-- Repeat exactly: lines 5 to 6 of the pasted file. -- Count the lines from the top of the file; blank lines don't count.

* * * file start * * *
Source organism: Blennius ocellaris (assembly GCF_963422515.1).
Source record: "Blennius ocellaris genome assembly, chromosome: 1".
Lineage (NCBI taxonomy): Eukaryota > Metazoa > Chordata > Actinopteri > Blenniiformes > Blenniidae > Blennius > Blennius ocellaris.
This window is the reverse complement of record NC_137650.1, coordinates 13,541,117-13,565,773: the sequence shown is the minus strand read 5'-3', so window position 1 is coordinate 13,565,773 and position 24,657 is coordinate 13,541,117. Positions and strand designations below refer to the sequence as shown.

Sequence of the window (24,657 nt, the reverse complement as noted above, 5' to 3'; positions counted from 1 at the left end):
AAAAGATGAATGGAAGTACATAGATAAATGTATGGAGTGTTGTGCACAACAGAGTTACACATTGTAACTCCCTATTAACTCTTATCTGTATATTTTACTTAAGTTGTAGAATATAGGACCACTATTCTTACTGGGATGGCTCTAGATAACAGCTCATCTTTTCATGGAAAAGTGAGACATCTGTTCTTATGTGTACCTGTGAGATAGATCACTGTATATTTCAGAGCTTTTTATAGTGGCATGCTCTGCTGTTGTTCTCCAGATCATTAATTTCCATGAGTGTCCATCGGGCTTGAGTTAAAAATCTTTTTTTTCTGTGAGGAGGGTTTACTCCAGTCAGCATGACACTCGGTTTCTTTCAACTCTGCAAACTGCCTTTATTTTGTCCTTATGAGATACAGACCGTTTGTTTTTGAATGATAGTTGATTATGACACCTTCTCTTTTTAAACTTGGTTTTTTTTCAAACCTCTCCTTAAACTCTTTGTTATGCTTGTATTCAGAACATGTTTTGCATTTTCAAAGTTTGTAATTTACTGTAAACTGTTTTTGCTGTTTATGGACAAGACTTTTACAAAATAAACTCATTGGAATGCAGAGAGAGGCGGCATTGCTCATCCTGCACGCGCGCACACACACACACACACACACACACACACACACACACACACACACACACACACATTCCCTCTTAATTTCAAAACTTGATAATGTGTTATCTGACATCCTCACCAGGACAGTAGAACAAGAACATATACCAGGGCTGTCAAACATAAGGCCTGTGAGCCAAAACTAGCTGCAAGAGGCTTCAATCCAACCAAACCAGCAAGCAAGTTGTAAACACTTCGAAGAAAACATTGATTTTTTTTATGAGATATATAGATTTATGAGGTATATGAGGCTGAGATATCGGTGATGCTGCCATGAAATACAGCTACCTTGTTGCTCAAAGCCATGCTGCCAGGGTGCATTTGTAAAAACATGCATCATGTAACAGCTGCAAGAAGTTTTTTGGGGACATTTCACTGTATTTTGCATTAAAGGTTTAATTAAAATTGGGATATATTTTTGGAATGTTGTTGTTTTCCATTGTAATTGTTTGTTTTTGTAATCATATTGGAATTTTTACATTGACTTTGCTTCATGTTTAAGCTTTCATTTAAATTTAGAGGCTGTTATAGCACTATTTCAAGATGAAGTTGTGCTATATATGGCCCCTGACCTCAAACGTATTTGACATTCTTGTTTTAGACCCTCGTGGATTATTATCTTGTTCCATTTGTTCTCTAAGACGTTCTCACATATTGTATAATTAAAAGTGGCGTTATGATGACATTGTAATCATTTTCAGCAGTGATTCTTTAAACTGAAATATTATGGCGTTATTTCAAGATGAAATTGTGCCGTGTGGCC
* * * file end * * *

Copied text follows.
Sequence of the window (24,657 nt, the reverse complement as noted above, 5' to 3'; positions counted from 1 at the left end):
AAAAGATGAATGGAAGTACATAGATAAATGTATGGAGTGTTGTGCACAACAGAGTTACACATTGTAACTCCCTATTAACTCTTATCTGTATATTTTACTTAAGTTGTAGAATATAGGACCACTATTCTTACTGGGATGGCTCTAGATAACAGCTCATCTTTTCATGGAAAAGTGAGACATCTGTTCTTATGTGTACCTGTGAGATAGATCACTGTATATTTCAGAGCTTTTTATAGTGGCATGCTCTGCTGTTGTTCTCCAGATCATTAATTTCCATGAGTGTCCATCGGGCTTGAGTTAAAAATCTTTTTTTTCTGTGAGGAGGGTTTACTCCAGTCAGCATGACACTCGGTTTCTTTCAACTCTGCAAACTGCCTTTATTTTGTCCTTATGAGATACAGACCGTTTGTTTTTGAATGATAGTTGATTATGACACCTTCTCTTTTTAAACTTGGTTTTTTTTCAAACCTCTCCTTAAACTCTTTGTTATGCTTGTATTCAGAACATGTTTTGCATTTTCAAAGTTTGTAATTTACTGTAAACTGTTTTTGCTGTTTATGGACAAGACTTTTACAAAATAAACTCATTGGAATGCAGAGAGAGGCGGCATTGCTCATCCTGCACGCGCGCACACACACACACACACACACACACACACACACACACACACACACACACACACATTCCCTCTTAATTTCAAAACTTGATAATGTGTTATCTGACATCCTCACCAGGACAGTAGAACAAGAACATATACCAGGGCTGTCAAACATAAGGCCTGTGAGCCAAAACTAGCTGCAAGAGGCTTCAATCCAACCAAACCAGCAAGCAAGTTGTAAACACTTCGAAGAAAACATTGATTTTTTTTATGAGATATATAGATTTATGAGGTATATGAGGCTGAGATATCGGTGATGCTGCCATGAAATACAGCTACCTTGTTGCTCAAAGCCATGCTGCCAGGGTGCATTTGTAAAAACATGCATCATGTAACAGCTGCAAGAAGTTTTTTGGGGACATTTCACTGTATTTTGCATTAAAGGTTTAATTAAAATTGGGATATATTTTTGGAATGTTGTTGTTTTCCATTGTAATTGTTTGTTTTTGTAATCATATTGGAATTTTTACATTGACTTTGCTTCATGTTTAAGCTTTCATTTAAATTTAGAGGCTGTTATAGCACTATTTCAAGATGAAGTTGTGCTATATATGGCCCCTGACCTCAAACGTATTTGACATTCTTGTTTTAGACCCTCGTGGATTATTATCTTGTTCCATTTGTTCTCTAAGACGTTCTCACATATTGTATAATTAAAAGTGGCGTTATGATGACATTGTAATCATTTTCAGCAGTGATTCTTTAAACTGAAATATTATGGCGTTATTTCAAGATGAAATTGTGCCGTGTGGCC